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    I have problems with my Gs. I don't know if it's a harmonic thing but if I have a note that doesn't sustain as well as the others, it's probably a G. This happens at least on the 6th string, 3rd string and 2nd string. Also my 12th fret 3rd string G is really short.

    The guy I went to for a setup said that Gibson sometimes has a problem with 'collapsing bridges' :dunno: He said mine could be beginning to collapse and that I should keep an eye on it.

    Every other note is fine. I just have weak Gs!
     
  10. dbb

    dbb Well-Known Member

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    Trussrods only affect the neck relief. Nothing else.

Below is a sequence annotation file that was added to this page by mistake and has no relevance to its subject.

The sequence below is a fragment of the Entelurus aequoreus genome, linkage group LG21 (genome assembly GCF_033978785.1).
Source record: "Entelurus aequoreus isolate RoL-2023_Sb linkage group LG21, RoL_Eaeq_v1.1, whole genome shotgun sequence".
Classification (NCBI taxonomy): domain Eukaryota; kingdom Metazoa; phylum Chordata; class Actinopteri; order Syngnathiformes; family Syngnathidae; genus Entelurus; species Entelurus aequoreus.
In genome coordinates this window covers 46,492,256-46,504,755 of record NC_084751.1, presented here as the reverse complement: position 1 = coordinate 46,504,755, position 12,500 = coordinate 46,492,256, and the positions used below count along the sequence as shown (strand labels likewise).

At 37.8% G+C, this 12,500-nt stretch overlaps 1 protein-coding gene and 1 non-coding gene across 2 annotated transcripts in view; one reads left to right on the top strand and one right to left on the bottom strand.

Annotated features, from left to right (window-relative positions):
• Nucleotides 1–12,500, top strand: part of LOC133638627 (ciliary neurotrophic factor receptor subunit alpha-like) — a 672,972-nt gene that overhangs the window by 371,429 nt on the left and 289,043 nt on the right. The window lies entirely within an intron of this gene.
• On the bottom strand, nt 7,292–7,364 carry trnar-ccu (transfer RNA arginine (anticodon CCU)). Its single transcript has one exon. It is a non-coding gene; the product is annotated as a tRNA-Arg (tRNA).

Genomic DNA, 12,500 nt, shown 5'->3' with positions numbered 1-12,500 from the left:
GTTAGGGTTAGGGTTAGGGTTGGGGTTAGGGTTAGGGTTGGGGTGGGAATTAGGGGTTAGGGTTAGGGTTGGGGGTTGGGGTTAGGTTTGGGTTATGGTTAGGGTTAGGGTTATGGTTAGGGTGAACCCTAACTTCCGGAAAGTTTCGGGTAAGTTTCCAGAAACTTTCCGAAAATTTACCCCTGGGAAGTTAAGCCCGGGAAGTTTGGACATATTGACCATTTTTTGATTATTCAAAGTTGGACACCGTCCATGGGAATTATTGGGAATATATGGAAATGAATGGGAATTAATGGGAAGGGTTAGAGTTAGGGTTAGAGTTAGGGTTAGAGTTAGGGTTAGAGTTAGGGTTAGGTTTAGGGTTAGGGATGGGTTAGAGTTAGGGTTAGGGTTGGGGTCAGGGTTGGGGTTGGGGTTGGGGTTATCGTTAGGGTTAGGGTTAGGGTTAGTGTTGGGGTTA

Of course that affects many other things, but the truss rod is not a cure all - it is a starting point.

    Of course...once the relief is set, then the bridge, tailpiece and nut are significant. As Biddlin points out, above the 12th fret, the nut is not an issue.

    On so many strings? Is it your amp? A room resonance? How you EQ the amp?
    Usually such problems are on one string or one fret area. I'm not sure why ALL your G's are affected beyond a room resonance.

    Yes once in a great while, metal fatigue has caused some bridges to "collapse" but this is REALLY RARE! it should not be an issue with a new SG.

    "12th fret 3rd string G is really short"

    I assume you mean the decay of the note is short?

    Usually notes fretting out or going dead in the upper register is a fret leveling issue, and/or getting the bridge and neck to have EXACTLY the same curve.